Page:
That was what he had been afraid of since the day before, with his local knowledge and in view of the movements of the two armies. Even now, when the great valley lay spread out in the radiant sunshine, his eyes went over to the hills on the left bank where, all through a day and a night, such a black swarm of German troops had been marching by. A battery was firing from above Remilly. Shells were beginning to come over from another that had taken up its position at Pont-Maugis on the river bank. He folded his eyeglasses, putting one lens over the other so as to examine the wooded slopes more carefully, but all he could see was the little puffs of smoke from the guns surmounting more of the heights every minute: then, that river of men that had been flowing over there – where was it massing at the present time? Above Noyers and Frénois, on La Marfée, he did eventually make out, at the corner of a clump of pines, a group of uniforms and horses, probably officers, some headquarters staff. And the loop of the Meuse was further away, barring the west, and in that direction there was no way of retreat towards Mézières except one narrow road through the Saint-Albert gap between the river and the forest of the Ardennes. That was why the day before he had ventured to mention this sole line of retreat to a general he had chanced to meet in a cutting in the valley of the Givonne and who, he found out later, was General Ducrot, commander of the 1st corps. If the army did not withdraw at once by that route, but waited to be cut off by the Prussians as they crossed the Meuse at Donchery, it would certainly be immobilized with its back to the frontier. It was already too late by that evening, for it was reported that the bridge was occupied by Uhlans – yet another bridge that had not been blown up, this time because nobody had thought to bring any gunpowder. In despair Weiss told himself that the flood of men, the black swarm, must be in the plain of Donchery and making for the Saint-Albert gap, throwing its advance guard to Saint-Menges and Floing, where he had taken Jean and Maurice the evening before. In the brilliant sunshine the church tower of Floing could be seen a long way off, like a fine white needle.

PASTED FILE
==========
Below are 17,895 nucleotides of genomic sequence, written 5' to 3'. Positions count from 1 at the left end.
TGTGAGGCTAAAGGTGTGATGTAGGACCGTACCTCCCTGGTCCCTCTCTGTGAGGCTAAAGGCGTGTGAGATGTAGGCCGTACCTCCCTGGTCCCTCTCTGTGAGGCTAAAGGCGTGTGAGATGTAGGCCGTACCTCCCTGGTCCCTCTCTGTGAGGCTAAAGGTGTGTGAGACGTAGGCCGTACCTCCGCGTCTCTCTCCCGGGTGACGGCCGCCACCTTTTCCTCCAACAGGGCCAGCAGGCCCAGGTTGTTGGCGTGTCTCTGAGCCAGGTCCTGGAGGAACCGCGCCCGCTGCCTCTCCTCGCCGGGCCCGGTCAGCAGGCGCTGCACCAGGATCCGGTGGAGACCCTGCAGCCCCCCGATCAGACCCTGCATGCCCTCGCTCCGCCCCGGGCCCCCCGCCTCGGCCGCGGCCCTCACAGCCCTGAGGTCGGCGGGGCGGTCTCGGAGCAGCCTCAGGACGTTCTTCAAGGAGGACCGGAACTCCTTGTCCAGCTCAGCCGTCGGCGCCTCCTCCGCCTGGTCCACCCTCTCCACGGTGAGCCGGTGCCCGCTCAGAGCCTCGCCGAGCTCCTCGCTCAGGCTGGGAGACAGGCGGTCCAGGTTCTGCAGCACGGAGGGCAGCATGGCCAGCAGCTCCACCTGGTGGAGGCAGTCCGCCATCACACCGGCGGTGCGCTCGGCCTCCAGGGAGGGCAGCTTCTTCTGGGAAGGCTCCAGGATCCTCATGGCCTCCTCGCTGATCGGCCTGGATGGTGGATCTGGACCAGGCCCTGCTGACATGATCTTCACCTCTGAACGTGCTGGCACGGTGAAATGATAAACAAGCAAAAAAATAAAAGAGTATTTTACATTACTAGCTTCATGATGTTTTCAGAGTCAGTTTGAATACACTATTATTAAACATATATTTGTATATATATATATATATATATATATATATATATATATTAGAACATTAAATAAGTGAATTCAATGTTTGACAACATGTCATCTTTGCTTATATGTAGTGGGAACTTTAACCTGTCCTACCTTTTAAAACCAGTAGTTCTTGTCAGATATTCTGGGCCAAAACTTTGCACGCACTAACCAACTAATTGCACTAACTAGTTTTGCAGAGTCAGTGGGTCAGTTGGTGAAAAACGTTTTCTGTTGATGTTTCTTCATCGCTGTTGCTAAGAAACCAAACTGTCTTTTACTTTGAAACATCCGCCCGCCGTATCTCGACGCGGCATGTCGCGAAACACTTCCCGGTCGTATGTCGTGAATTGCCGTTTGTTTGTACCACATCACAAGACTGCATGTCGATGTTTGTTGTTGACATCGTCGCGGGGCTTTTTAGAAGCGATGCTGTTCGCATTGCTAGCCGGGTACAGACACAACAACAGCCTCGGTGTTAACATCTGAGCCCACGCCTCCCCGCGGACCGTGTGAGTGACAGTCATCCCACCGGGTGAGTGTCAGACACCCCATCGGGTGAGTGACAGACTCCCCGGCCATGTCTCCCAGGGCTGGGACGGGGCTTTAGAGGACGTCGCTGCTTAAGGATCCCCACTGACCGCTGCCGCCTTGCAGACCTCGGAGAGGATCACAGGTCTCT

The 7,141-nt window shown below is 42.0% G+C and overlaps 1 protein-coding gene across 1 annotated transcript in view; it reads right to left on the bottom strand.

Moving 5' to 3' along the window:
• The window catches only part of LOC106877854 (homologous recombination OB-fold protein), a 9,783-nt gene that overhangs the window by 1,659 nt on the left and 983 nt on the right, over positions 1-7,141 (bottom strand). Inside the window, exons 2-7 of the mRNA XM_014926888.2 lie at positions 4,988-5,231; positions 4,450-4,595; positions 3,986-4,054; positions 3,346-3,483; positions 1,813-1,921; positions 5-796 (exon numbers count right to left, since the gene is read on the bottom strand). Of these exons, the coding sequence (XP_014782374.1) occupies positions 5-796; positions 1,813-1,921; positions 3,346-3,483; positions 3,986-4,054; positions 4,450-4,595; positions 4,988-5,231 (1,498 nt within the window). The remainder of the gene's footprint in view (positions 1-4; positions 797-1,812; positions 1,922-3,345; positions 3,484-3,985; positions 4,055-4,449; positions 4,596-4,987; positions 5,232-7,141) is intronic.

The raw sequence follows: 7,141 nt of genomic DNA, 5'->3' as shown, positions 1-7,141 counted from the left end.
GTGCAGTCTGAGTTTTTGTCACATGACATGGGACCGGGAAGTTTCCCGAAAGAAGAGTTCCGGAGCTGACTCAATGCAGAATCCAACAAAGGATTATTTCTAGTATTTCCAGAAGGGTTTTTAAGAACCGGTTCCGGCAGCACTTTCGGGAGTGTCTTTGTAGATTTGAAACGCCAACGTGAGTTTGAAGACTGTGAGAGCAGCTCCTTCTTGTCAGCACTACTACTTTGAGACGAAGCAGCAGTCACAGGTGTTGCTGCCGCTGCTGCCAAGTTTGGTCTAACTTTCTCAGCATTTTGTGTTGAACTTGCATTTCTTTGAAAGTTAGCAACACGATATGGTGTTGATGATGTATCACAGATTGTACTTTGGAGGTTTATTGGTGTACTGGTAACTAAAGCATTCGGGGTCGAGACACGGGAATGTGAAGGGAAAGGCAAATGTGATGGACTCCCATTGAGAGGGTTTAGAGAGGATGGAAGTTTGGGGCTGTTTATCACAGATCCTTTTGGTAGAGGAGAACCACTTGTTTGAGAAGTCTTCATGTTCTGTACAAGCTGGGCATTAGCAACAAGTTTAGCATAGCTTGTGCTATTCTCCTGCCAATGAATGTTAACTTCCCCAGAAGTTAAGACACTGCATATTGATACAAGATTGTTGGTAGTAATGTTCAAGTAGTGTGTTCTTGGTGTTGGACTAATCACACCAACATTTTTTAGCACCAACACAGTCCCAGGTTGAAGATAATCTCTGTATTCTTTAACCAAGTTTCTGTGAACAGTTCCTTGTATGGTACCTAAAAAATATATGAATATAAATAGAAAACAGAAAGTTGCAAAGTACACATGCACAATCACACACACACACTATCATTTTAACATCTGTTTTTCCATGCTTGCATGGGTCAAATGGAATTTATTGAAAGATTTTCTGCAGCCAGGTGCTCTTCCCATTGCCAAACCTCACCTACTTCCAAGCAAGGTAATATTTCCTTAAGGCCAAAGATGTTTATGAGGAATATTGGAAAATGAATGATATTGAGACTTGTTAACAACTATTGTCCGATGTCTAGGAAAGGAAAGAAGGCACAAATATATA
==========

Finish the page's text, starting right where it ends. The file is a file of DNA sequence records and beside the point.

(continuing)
Then eastwards there was the other jaw of the vice. Although he could see to the north, from the plateau of Illy to that of Floing, the whole battle-line of the 7th corps, supported in a feeble way by the 5th, which had been stationed in reserve beneath the ramparts, he could not know what was going on further east along the valley of the Givonne, where the 1st corps was stretched from the Garenne woods to the village of Daigny. But guns were roaring in that direction as well, and the battle must be joined in the Chevalier wood at this end of the village. His disquiet came from the fact that some country folk had said the day before that the Prussians had reached Francheval, so that the movement going on in the west via Donchery was also happening in the east via Francheval, and the jaws of the vice would succeed in meeting over in the north at the Calvary of Illy if the double pincer movement was not halted. He knew nothing about military science, had nothing but his own common sense, and he shuddered as he contemplated this immense triangle, one side of which was the Meuse and the two others were made up by the 7th corps on the north and the 1st on the east, while the 12th occupied the extreme point on the south, and all three had their backs to the others, waiting, God knew how or why, for an enemy coming from all directions. In the middle, at the bottom of a pit, was the town of Sedan, armed with obsolete cannon, with neither munitions nor provisions.
‘Now look,’ he said, repeating his gesture with arms out wide and hands coming together, ‘that’s what it’s going to be like if your generals don’t watch it… They’re just keeping you amused at Bazeilles.’
But he put it badly and in a muddled way, and the lieutenant, who did not know the district, could not follow. So he shrugged his shoulders impatiently, full of scorn for this bourgeois with his overcoat and glasses who thought he knew more about it than the marshal. Annoyed at hearing him say again that the attack on Bazeilles was probably only intended as a diversion to conceal the real plan, he cut it short by saying: